Meanings, Words, and Names: Rābi‘a’s Mystical Dance of the Letters

  • Tamara Albertini
Part of the Comparative Philosophy of Religion book series (COPR, volume 1)


The present paper is divided into two parts with three sections each. The first part endeavors to pierce through the extravagance and flamboyance expressed in the “Rābi‘an” stories in order to unravel Rābi‘a the teacher, pedagogue, and innovator. The revolutionary edge in Rābi‘a’s doctrine and how instrumental it was in establishing Sufism as a love-based form of devotion has been the subject of numerous scholarly publications and is in no need of being rehashed. Her poetry as a whole, however, has not been the subject of a systematic inquiry. The second part, therefore, analyzes the language of some of Rābi‘a’s poems and sayings. It focuses in particular on her technical terms and generally her sophisticated written expression, which she developed in support of her mystical teaching. Her astute use of language connects well with the rhetorical skills reflected in the “stories.” However, Rābi‘a’s eloquence is not only indicative of a person naturally adroit with retorts. It rests on her formidable command of Arabic, which is also expressed in her mastery of intricate Arabic meters. A thorough analysis of her verses reveals her ability to seize on the structural and semantic layers of her native language not just for greater aesthetic appeal but also for a more perfect grounding of her teaching of unconditional love. The last sections of the present paper will show how Rābi‘a’s most creative techniques presuppose an advanced reflection on language.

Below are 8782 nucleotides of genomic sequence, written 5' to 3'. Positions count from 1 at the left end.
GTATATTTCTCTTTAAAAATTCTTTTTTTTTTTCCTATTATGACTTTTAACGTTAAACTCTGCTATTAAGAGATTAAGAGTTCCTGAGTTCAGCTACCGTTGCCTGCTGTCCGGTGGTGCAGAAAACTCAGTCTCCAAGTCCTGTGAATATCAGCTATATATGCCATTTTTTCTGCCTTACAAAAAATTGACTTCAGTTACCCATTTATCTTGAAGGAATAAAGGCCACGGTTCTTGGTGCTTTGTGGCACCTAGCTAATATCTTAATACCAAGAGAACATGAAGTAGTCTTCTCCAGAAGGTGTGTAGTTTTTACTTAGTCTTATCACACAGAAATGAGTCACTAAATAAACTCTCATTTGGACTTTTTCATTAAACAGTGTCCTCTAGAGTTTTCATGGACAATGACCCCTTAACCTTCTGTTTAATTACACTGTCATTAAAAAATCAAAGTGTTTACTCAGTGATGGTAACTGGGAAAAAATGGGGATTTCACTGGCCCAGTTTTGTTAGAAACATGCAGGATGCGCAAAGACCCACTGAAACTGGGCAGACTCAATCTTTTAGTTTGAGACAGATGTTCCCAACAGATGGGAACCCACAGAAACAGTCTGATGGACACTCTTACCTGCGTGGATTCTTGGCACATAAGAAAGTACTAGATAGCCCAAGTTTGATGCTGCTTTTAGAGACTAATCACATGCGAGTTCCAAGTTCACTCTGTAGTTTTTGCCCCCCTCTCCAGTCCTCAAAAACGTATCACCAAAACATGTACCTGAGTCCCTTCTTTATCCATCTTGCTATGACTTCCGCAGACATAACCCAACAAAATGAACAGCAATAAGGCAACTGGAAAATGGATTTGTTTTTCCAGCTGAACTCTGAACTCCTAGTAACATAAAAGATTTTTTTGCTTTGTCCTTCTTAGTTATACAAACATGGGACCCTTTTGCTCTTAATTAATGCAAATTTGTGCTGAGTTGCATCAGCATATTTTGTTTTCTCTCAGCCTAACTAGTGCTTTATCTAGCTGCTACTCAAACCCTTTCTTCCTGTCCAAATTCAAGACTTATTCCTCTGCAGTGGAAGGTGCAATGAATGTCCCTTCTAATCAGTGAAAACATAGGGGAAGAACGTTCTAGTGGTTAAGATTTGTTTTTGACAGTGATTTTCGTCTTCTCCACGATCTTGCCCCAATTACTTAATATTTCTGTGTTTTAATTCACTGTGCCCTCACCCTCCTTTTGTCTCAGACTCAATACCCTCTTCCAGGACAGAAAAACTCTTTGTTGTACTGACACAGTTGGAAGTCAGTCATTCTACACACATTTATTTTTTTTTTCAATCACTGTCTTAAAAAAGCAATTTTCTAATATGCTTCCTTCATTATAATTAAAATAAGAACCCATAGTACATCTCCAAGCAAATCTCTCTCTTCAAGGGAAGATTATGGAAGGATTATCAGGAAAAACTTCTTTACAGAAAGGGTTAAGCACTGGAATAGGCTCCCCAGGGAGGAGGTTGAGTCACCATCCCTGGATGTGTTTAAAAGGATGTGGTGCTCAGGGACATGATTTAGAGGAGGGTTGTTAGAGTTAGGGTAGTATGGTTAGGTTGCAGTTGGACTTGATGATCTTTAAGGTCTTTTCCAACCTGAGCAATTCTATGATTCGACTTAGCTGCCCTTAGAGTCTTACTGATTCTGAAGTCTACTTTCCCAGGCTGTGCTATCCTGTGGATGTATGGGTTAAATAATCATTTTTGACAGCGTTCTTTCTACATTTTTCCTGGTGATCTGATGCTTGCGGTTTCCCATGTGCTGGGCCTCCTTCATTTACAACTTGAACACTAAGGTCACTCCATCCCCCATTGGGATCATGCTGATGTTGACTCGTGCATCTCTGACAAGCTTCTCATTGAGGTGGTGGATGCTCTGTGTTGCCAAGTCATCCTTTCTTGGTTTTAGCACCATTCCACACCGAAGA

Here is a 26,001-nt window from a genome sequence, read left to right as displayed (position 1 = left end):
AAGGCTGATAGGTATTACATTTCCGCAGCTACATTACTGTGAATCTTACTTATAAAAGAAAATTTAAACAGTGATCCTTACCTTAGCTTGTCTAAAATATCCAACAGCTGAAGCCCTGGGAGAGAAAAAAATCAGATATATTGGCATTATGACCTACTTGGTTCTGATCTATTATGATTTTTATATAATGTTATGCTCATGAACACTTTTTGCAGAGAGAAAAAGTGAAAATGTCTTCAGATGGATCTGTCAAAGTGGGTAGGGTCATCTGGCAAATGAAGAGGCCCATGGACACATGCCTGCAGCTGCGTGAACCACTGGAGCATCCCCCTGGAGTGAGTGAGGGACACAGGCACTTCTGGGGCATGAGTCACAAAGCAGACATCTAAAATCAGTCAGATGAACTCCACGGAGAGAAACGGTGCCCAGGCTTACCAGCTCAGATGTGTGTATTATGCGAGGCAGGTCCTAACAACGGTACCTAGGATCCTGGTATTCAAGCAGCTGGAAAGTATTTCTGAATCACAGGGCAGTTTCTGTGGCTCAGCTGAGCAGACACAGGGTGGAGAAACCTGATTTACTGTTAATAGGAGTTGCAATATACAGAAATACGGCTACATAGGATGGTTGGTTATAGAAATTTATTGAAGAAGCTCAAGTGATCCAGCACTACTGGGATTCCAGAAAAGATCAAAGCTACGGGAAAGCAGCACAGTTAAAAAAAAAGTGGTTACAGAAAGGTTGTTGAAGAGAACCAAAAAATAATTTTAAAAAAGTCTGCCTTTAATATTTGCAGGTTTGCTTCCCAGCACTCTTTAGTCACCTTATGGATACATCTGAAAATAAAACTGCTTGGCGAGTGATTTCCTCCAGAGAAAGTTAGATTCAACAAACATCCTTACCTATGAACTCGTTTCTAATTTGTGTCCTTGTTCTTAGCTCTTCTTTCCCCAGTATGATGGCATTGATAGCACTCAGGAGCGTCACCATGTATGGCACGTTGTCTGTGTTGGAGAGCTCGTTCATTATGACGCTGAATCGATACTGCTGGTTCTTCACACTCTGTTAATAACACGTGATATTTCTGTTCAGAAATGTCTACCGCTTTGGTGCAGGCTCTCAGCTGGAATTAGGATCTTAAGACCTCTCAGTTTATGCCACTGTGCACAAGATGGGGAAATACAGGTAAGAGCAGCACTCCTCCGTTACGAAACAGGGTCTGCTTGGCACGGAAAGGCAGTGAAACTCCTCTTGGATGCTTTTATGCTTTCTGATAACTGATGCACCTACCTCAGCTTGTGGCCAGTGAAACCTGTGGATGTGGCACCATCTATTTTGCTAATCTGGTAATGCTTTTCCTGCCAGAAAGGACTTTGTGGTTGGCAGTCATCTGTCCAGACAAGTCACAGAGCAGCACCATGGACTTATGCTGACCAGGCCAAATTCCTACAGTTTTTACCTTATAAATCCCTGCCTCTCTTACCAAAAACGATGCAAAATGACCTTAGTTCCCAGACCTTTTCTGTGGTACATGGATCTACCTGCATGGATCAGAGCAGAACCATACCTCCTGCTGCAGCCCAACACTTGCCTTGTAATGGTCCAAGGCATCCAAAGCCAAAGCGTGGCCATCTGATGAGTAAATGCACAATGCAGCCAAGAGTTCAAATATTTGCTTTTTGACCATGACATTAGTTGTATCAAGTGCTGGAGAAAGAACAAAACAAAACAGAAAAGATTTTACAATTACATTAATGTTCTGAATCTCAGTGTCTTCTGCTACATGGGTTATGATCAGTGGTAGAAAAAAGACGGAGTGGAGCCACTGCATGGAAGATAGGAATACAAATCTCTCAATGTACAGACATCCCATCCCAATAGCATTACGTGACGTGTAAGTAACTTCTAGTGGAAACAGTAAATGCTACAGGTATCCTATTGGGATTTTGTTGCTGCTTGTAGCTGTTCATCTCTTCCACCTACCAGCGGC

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© Springer International Publishing AG 2017

Authors and Affiliations

  1. 1.University of Hawai‘i at ManoaHonoluluUSA

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